343 (1978) (emphasis added). The IADA’s purpose is to encourage the expeditious and orderly disposition of “charges outstanding against a prisoner, detainers based on untried indictments, informations, or complaints, and difficulties in securing speedy trial of persons already incarcerated in other jurisdictions” on the rationale that such charges and detainers “produce uncertainties which obstruct programs of prisoner treatment and rehabilitation.” See T EX. C ODE C RIM. P ROC. A NN. art. 51.14, art. I. Under Article III of the IADA, a prisoner serving a term of imprisonment in one party state subject to a detainer from another party state must be brought to trial within 180 days after he delivers to the charging state written notice of his place of imprisonment and his request for a final disposition of the indictment against him in compliance with the IADA. Id. a rt. III(a). Under Article IV of the IADA, “trial shall be commenced within 120 days of the arrival of the prisoner in the receiving state.” Id. a rt. IV(c). We review the legal question of whether the IADA was complied with de novo, but review the trial court’s factual findings in that regard under a “clearly erroneous” standard. W alker v. State , 201 S.W.3d 841, 845 (Tex. App.—Waco 2006, pet. ref’d); S tate v. Miles, 101 S.W.3d 180, 183 (Tex. App.—Dallas 2003, no pet.). As a preliminary matter, we must determine whether the IADA applies here. The IADA is contractual in nature. S tate v. Williams, 938 S.W.2d 456, 460 (Tex. Crim. App. 1997). Though Texas is a member state of the IADA, Louisiana is not. S ee B raxton v. Dunn , 803 S.W.2d 318, 320 (Tex. Crim. App. 1991) (stating that Louisiana is not a signatory to the IADA); J ones v. State , No. 14-04-00107-CR, 2005 WL 5341160, at *2 (Tex. App.—Houston [14th Dist.] Mar. 15, 2005, no pet.) (mem. op., not designated for publication) (stating that Louisiana is not a party to the IADA). The IADA’s procedures do not apply to member states in their dealings with non-member states. S ee Robinson v. United States , 580 F.2d 783, 784 (5th Cir. 1978) (stating that under the language of Article IV, the terms of the IADA are only operative in transactions between party states and that the IADA’s procedures do not apply to the United States in its dealings with non-party states); M auro , 436 U.S. at 354 (noting that “the United States is a party to the [IADA] as both a sending and a receiving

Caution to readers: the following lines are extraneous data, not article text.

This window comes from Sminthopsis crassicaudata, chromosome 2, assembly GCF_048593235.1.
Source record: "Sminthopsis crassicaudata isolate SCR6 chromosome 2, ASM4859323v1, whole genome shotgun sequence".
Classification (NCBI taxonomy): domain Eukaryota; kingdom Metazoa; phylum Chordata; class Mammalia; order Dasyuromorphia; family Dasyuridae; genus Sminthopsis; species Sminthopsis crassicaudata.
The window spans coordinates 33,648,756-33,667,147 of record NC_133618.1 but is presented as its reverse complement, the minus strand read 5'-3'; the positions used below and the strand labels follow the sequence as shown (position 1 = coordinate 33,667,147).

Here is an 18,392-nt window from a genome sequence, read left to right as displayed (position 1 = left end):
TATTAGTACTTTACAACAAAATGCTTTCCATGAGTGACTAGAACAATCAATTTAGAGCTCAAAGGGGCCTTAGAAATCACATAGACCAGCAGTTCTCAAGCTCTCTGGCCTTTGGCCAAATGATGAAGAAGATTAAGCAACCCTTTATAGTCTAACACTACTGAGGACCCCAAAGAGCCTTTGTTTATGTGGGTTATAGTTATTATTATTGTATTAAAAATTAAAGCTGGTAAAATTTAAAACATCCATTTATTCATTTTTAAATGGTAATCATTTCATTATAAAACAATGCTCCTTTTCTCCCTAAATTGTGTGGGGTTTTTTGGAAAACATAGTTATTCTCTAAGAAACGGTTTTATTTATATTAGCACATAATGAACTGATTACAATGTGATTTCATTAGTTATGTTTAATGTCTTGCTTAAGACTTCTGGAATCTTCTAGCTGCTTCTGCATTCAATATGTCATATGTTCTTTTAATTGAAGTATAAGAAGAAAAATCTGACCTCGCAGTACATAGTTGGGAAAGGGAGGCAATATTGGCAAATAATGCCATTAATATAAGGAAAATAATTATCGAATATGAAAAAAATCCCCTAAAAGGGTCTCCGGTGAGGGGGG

[s]tate”). Moreover, the plain language of Article III clearly contemplates that the IADA is only binding upon party states2 and demonstrates that the IADA is inapplicable where, as here, a defendant brought from a non-party state claims the IADA’s protections in a Texas prosecution. S ee Jones, 2005 WL 5341160, at *2 (rejecting argument of defendant brought from Louisiana to Texas for prosecution that Texas was still required to comply with the IADA as a party despite Louisiana being a non-party); s ee also Braxton , 803 S.W.2d at 320 (implying that IADA was inapplicable to prisoner located in Louisiana because Louisiana is not a signatory to the IADA). Therefore, the IADA’s procedures do not apply to Texas in its dealings with Louisiana. We overrule appellant’s first and second issues. II. Speedy Trial In his third issue, appellant argues the State violated his right to a speedy trial under the United States and Texas Constitutions. S ee U .S. C ONST. amend. VI, XIV; T EX. C ONST. art. I, § 10; s ee also Barker v. Wingo , 407 U.S. 514, 515 (1972) (stating that the Sixth Amendment right to a speedy trial under the Federal Constitution applies to the states through the Fourteenth Amendment). To determine whether the State violated appellant’s right to a speedy trial under the Federal or State constitutions, we must weigh and then balance the same four factors: (1) length of the delay, (2) reason for the delay, (3) assertion of the right, and (4) prejudice to the accused. S ee Barker, 407 U.S. at 530 (creating the balancing test for reviewing speedy trial claims under the Federal Constitution); C antu v. State , 253 S.W.3d 273, 280 n.16 (Tex. Crim. App. 2008) (noting that although the speedy trial right under the Texas Constitution exists independently of the federal guarantee, claims of a denial of the